Part Time Legislature

The DPS Bailout – An Alternative History Under Bankruptcy

A Bankruptcy Postponed Is Not A Bankruptcy Avoided

US Bankruptcy Court ImageThe $ 617 million PA 192 – 197 bail out package signed by Governor Snyder on 21 June (plus the $ 48.7 million emergency down payment earlier this year) will not fix the Detroit Public Schools. The culture of corruption and incompetence long fostered within DPS suggests that the new DPS – same as the old DPS, except for some liabilities – will fail miserably a few years hence in an avalanche of new liabilities. Michigan will then be left to sort out two separate DPS entities with unsustainable liabilities. This could easily occur even before Governor Snyder leaves office in 2019. Karma. Déjà vu all over again.

Governor Snyder secured the Michigan Legislature’s approval of the $ 617 million bailout by regaling them with an entirely false narrative of the aborted 1991 Richmond, CA Unified School District bankruptcy, then implying that the entire $ 3.5 billion in DPS liabilities would fall upon the taxpayers of Michigan. The Michigan Legislature’s Republicans (and our nitwit media) bought Governor Snyder’s tale hook, line, and sinker – then delivered a $ 617 million gift to DPS for its past ill behavior. The Michigan Legislature’s Democrats had the chutzpah to hold out for even more taxpayer paid goodies.

There was another, better option: bankruptcy.

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A House Divided – And Its Not Republicans!

Replacement of Representative Plawecki on the Ballot Reveals Democratic Party Discord, Preparation for a Lame Duck Session?

Julie PlaweckiDuring a week of dramatic racial conflict across the U.S.A, few noticed a more subdued racial conflict which surfaced right here in Michigan. First term Michigan State Representative Julie Plawecki died on June 25th during a hike on Misery Ridge at Smith Rock, Oregon. Representative Plawecki was running unopposed for reelection in the Democratic primary on August 2nd, in Michigan’s 11th State House District. Representative Plawecki’s death occurred after the April 19th Michigan primary election filing deadline, so it is up to the local party to select a replacement Democrat to appear on the November 8th ballot in accordance with PA 116 of 1954.

The ‘local party’ in this particular instance is the Michigan 13th Congressional District Democratic Party (SoS BoE 516418). Representative Conyers represents the 13th Congressional District, even though he hasn’t lived in it since the 2012 redistricting. Even so, Representative Conyers does maintain control over the 13th Congressional District Democratic Party apparatus through his agent Jonathan C. Kinloch. Jonathon C. Kinloch 2Mr. Kinloch, a Detroiter who also resides outside the 11th State House District, is perhaps best known as an Emergency Manager appointed member of the esteemed Detroit Board of Education.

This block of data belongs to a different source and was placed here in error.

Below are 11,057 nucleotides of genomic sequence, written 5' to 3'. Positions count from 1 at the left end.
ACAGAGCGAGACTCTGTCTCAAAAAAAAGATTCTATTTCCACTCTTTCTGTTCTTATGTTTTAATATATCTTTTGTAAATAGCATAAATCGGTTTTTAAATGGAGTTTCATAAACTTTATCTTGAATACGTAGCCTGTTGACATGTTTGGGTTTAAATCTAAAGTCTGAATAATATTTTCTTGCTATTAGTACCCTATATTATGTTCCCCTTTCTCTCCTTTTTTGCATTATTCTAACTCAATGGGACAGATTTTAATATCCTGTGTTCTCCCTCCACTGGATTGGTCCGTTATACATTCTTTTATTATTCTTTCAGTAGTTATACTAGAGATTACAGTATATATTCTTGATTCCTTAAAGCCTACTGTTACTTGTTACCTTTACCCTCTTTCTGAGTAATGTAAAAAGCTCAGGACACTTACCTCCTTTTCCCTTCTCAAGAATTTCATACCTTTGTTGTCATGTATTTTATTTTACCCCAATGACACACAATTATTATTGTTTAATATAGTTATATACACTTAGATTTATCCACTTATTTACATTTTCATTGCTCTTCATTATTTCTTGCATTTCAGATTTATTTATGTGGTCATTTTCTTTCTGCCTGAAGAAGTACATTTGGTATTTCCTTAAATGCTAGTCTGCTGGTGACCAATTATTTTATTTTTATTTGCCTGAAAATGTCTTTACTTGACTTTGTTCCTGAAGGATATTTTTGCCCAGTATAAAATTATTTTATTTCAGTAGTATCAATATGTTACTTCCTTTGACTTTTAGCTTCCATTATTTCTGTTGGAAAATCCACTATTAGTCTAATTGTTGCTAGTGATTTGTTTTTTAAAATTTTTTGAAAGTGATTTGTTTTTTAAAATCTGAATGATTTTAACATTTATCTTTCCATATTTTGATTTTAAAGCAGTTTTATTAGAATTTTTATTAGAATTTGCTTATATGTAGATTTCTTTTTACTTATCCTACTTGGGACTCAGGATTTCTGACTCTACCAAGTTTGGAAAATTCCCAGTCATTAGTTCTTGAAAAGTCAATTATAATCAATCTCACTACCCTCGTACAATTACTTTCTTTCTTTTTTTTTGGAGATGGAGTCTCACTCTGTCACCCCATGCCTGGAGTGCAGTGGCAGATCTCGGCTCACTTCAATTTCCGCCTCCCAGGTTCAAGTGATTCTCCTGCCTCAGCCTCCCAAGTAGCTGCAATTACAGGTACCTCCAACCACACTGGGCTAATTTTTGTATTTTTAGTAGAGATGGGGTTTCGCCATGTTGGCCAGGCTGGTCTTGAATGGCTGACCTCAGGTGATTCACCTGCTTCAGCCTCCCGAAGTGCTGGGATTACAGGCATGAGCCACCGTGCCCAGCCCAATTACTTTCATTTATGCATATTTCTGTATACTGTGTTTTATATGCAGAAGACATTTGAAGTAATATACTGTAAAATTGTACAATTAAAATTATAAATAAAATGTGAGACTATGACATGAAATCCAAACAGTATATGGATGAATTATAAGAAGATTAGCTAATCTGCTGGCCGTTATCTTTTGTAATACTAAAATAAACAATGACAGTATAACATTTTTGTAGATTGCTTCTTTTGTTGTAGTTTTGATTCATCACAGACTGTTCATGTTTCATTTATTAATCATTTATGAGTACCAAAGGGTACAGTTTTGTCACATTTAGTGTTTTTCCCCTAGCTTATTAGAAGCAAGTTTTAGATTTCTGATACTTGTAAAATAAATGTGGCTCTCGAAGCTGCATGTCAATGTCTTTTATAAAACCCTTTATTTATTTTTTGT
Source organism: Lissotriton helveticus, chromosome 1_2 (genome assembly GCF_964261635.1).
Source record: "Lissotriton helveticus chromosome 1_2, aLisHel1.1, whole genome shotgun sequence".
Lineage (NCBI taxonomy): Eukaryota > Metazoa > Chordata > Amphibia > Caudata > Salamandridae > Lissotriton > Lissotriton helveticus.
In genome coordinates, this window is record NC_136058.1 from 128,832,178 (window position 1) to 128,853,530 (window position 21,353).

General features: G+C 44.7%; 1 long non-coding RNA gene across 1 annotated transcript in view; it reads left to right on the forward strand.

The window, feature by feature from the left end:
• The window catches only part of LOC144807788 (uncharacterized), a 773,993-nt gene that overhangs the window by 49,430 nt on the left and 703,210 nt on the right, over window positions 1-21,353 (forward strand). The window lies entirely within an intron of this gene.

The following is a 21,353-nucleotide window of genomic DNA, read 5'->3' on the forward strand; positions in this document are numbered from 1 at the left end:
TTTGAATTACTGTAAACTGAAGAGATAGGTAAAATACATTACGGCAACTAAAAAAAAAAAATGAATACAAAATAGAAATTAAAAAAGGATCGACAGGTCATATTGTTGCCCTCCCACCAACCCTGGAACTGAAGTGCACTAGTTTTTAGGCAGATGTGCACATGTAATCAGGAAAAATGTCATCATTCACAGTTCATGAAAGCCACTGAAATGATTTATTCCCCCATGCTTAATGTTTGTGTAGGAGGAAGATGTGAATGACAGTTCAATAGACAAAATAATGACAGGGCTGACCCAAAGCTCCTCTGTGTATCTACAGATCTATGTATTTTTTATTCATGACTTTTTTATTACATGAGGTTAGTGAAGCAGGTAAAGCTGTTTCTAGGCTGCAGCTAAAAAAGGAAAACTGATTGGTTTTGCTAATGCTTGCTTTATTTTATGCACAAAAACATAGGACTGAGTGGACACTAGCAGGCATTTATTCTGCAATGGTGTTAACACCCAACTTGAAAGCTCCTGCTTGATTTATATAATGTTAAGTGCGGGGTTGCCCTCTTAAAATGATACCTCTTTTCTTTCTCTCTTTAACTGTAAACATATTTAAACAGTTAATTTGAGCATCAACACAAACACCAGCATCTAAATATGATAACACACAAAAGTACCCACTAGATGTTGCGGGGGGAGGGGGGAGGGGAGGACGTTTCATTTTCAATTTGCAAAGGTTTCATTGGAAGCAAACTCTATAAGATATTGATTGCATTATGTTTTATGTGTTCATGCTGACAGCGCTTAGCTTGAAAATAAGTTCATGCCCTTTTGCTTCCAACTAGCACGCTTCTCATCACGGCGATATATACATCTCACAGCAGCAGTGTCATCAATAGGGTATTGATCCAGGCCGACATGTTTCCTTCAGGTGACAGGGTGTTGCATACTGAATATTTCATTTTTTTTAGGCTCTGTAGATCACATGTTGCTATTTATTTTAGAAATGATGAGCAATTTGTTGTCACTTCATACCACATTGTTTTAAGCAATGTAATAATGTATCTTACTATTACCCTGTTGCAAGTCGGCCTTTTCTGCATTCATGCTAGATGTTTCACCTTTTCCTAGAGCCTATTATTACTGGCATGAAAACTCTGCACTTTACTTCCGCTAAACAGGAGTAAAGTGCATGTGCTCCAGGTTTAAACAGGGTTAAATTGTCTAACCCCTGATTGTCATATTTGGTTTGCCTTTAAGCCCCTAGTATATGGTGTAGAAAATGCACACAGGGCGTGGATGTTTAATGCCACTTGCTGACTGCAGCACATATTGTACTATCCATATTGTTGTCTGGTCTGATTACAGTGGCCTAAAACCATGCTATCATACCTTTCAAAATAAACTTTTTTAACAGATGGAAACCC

Half of the 11th Michigan House District’s population is in Garden City and Inkster, with the balance in attached pieces of Westland, Dearborn Heights and Livonia. Garden City and Inkster are polar opposites ethnically, but both vote heavily Democratic. The Westland and Dearborn Heights segments of the 11th are somewhere in between Garden City and Inkster, while the small segment of Livonia trends Republican. Hidden in the Census data for this district are substantial South Asian and Arab ethnic communities, but the district’s African-American population fraction is pretty well identified by the Census at about 35%.

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The DPS Bailout – Debts & Obligations

Part II - The Eventual Cost of DPS Liabilities to Michigan Taxpayers and Detroit Schoolchildren

Debt ImageDPS has two types of formal debt: operating and capital. Operating debt is a conversion of present and past annual operating deficits into ‘long-term notes’ sold to the financial markets, as well as more immediate debts owed to the State of Michigan directly. DPS capital debt exists only in the form of bonds which were sold to financial markets to purchase and rehabilitate facilities.  DPS’ formal bonds are identified by Series, which consists of the year issued and a letter suffix when different purpose bonds are issued in a single year.  The financial markets apply a further identifier, CUSIP, which is a unique identifier of municipal bonds by series and their intended dates of redemption.  All of the DPS debt sold to the financial markets has been enrolled in Public Act 92 of 2005, a program designed to reduce interest rates to local school districts in accordance with the 1963 Michigan Constitution’s Article IX, Section 16.  Most DPS debt is effectively secured by a general obligation to pay, which requires Detroit taxpayers to increase taxes and reduce spending should financial difficulties repaying arise.